The current debate in Congress over whether or not to compel President Obama’s approval of the Keystone XL pipeline (which needs a permit to cross the border with Canada) has generated more heat than light on the relationship between Keystone XL, energy prices, and climate change. Meanwhile, the precipitous drop in world oil prices over the past six months (from a high of nearly $115 per barrel to a low of under $50 per barrel) has made some question the value of renewable energy sources in light of lower costs for fossil fuels. It is therefore worth discussing how both the Keystone XL pipeline and lower global oil prices affect California’s ambitious goals—announced by Governor Brown in his state of the state speech at his inauguration earlier this month—to expand renewable energy generation, reduce oil use in transportation, and improve end-use energy efficiency. All of California’s goals are ultimately in the service of addressing climate change.
First, the Keystone XL pipeline: although the State Department’s Supplemental Environmental Impact Statement (SEIS) found last year that approval of Keystone XL would not increase greenhouse gas emissions significantly, it is simply wrong. Why? Because the analysis was based on global oil prices over $100 per barrel and the cost of tar sands oil (in either Alberta, Canada or the Bakken Shale in the US) runs around $70-80 per barrel. The Keystone XL pipeline would lower the cost of getting that oil to Gulf ports in Texas for global export by around $8-12 per barrel compared to oil-by-rail. Even without pipeline, then, the high price of oil meant that the tar sands oil would still be economical to extract and ship into global commerce.
That’s where the global oil price comes in: if global energy prices drop below roughly $80-90 per barrel, the cost of extracting tar sands oil and shipping it by rail exceeds the value of the oil on the global market. The result is that at least some of the tar sands oil would be uneconomical to extract and ship in the absence of Keystone XL—so it would stay in the ground and never contribute to climate change. Keystone XL will therefore increase global greenhouse gas emissions.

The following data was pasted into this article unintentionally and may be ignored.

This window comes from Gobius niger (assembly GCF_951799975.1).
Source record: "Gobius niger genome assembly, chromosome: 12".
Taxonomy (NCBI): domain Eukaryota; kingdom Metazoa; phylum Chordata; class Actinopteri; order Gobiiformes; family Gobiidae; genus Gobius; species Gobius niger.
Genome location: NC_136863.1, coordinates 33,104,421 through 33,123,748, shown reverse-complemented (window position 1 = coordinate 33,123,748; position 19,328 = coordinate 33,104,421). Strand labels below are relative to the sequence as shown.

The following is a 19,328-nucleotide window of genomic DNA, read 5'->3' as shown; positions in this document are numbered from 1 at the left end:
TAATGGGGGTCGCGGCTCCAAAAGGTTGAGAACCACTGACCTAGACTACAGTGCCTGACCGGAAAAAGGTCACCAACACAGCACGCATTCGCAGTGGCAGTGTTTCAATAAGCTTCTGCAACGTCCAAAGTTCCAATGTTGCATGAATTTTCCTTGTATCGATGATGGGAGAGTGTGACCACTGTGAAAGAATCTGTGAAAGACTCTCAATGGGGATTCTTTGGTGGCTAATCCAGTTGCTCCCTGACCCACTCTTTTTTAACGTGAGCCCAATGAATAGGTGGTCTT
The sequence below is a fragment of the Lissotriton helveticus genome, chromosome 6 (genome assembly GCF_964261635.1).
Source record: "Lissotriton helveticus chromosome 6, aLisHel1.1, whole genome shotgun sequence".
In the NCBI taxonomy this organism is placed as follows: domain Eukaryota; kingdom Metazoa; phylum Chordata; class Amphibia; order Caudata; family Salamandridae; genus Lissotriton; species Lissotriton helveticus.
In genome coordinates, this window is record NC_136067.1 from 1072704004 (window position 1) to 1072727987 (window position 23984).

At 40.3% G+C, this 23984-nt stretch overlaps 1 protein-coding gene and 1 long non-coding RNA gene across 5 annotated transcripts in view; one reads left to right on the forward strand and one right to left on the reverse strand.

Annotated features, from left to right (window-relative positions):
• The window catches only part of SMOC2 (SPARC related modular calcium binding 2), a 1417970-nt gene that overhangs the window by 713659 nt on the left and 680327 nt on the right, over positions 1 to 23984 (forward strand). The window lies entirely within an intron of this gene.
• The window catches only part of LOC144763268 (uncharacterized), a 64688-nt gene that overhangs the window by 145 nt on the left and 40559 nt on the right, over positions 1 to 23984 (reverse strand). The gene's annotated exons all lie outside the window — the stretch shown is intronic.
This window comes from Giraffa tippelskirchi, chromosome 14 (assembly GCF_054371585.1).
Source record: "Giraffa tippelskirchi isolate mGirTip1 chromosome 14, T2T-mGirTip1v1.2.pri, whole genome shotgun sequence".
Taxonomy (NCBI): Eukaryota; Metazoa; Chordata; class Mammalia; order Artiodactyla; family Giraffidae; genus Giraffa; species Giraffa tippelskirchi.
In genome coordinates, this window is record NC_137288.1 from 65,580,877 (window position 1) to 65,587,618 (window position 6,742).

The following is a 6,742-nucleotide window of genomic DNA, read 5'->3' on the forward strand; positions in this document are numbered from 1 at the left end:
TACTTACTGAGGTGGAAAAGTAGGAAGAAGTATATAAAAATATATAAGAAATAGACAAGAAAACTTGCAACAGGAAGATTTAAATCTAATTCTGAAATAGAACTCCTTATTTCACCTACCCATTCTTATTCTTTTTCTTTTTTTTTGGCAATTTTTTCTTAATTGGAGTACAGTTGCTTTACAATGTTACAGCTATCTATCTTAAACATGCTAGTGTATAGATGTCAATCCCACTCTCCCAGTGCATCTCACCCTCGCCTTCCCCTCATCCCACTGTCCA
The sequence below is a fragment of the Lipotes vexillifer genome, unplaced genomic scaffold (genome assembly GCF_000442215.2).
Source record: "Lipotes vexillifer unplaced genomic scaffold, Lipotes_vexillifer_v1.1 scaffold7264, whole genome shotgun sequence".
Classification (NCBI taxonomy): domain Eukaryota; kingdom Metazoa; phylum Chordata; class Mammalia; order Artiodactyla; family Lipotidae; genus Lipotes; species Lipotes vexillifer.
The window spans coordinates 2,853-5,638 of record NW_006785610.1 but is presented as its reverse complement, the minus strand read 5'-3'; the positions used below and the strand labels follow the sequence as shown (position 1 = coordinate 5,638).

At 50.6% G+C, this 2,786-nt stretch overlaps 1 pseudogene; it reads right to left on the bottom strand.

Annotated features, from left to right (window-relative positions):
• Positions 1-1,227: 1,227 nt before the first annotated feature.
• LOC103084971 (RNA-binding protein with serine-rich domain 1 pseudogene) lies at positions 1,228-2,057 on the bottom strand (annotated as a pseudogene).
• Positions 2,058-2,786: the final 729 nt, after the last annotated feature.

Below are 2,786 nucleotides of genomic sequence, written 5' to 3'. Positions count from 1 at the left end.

This is basic business economics: higher marginal-cost supplies won’t be developed if the marginal production cost exceeds the price they can command; it could even be true at higher global oil prices, but it is a lot more relevant at the margin ($80-90 per barrel) than when prices are well in excess of production cost ($100-115 per barrel). It is even more true when prices are down in the $50-60 per barrel range. In fact, lower oil prices (which I don’t think will persist) may make the economics of Keystone XL impossible: even with approvals, it may not make sense to build it now.
How does all of this relate to California’s climate policy goals? For one thing, renewable energy companies are taking a hammering in the stock market as the cost of their competition (especially natural gas-fired power plants) get cheaper. Consumers are also responding to lower gasoline prices by driving more and increasing their purchases of gas-guzzling vehicles. Those two things mean that expanding renewables generation, reducing transportation oil use, and improving end-use energy efficiency are going to be more difficult to achieve and more costly in the short run. However, state and federal policies can still take a long-term view by structuring the market for renewables so that it continues to grow throughout the western USA. That is what the California legislature and the key state energy and climate regulators (the California Air Resources Board, California Public Utilities Commission, and California Energy Commission) now need to do: pass strong legislation to achieve the Governor’s goals by 2030 and then adopt the regulations to achieve them. Fortunately, there is strong political support for this in the state and these agencies have the technical expertise to implement these policies.
The devil will be in the details, though, so parties affected by these policies need to ensure that the final regulations and market structure address the value that they bring to the table. The next four years will be an exciting time in California to forge and implement an ambitious agenda for greening the grid, the transportation system, and building efficiency—no matter what happens in the higher-profile battle between Congress and the President over the Keystone XL pipeline. The real action over climate and energy policy will be before California regulatory agencies.